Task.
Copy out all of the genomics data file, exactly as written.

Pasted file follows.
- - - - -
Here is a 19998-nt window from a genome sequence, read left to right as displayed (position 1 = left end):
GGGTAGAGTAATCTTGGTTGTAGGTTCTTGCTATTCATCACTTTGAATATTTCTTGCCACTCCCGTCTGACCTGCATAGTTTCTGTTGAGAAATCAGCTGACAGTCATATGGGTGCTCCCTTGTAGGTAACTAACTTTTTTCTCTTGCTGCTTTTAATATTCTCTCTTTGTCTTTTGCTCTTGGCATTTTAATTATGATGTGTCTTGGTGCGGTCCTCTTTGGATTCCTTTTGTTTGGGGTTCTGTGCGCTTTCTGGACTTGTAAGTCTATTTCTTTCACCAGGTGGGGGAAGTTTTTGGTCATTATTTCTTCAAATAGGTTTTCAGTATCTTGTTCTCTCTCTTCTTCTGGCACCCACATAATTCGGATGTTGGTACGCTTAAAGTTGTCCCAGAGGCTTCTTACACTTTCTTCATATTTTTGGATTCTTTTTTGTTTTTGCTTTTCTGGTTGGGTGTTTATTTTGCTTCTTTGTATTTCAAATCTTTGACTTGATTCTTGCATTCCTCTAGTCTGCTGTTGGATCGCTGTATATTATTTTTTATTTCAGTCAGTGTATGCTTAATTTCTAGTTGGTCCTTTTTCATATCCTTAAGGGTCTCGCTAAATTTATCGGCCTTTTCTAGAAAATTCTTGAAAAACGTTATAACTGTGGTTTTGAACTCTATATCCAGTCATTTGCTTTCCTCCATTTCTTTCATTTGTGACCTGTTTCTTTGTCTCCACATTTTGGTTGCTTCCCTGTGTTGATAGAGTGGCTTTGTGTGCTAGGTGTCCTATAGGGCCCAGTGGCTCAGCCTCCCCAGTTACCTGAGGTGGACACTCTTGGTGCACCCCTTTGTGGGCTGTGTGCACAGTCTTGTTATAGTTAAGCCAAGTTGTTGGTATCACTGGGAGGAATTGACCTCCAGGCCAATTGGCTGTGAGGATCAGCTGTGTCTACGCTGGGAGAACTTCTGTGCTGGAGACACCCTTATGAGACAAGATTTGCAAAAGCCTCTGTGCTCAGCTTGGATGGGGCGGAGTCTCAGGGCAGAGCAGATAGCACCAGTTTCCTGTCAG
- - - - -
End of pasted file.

Here is a 19998-nt window from a genome sequence, read left to right as displayed (position 1 = left end):
GGGTAGAGTAATCTTGGTTGTAGGTTCTTGCTATTCATCACTTTGAATATTTCTTGCCACTCCCGTCTGACCTGCATAGTTTCTGTTGAGAAATCAGCTGACAGTCATATGGGTGCTCCCTTGTAGGTAACTAACTTTTTTCTCTTGCTGCTTTTAATATTCTCTCTTTGTCTTTTGCTCTTGGCATTTTAATTATGATGTGTCTTGGTGCGGTCCTCTTTGGATTCCTTTTGTTTGGGGTTCTGTGCGCTTTCTGGACTTGTAAGTCTATTTCTTTCACCAGGTGGGGGAAGTTTTTGGTCATTATTTCTTCAAATAGGTTTTCAGTATCTTGTTCTCTCTCTTCTTCTGGCACCCACATAATTCGGATGTTGGTACGCTTAAAGTTGTCCCAGAGGCTTCTTACACTTTCTTCATATTTTTGGATTCTTTTTTGTTTTTGCTTTTCTGGTTGGGTGTTTATTTTGCTTCTTTGTATTTCAAATCTTTGACTTGATTCTTGCATTCCTCTAGTCTGCTGTTGGATCGCTGTATATTATTTTTTATTTCAGTCAGTGTATGCTTAATTTCTAGTTGGTCCTTTTTCATATCCTTAAGGGTCTCGCTAAATTTATCGGCCTTTTCTAGAAAATTCTTGAAAAACGTTATAACTGTGGTTTTGAACTCTATATCCAGTCATTTGCTTTCCTCCATTTCTTTCATTTGTGACCTGTTTCTTTGTCTCCACATTTTGGTTGCTTCCCTGTGTTGATAGAGTGGCTTTGTGTGCTAGGTGTCCTATAGGGCCCAGTGGCTCAGCCTCCCCAGTTACCTGAGGTGGACACTCTTGGTGCACCCCTTTGTGGGCTGTGTGCACAGTCTTGTTATAGTTAAGCCAAGTTGTTGGTATCACTGGGAGGAATTGACCTCCAGGCCAATTGGCTGTGAGGATCAGCTGTGTCTACGCTGGGAGAACTTCTGTGCTGGAGACACCCTTATGAGACAAGATTTGCAAAAGCCTCTGTGCTCAGCTTGGATGGGGCGGAGTCTCAGGGCAGAGCAGATAGCACCAGTTTCCTGTCAG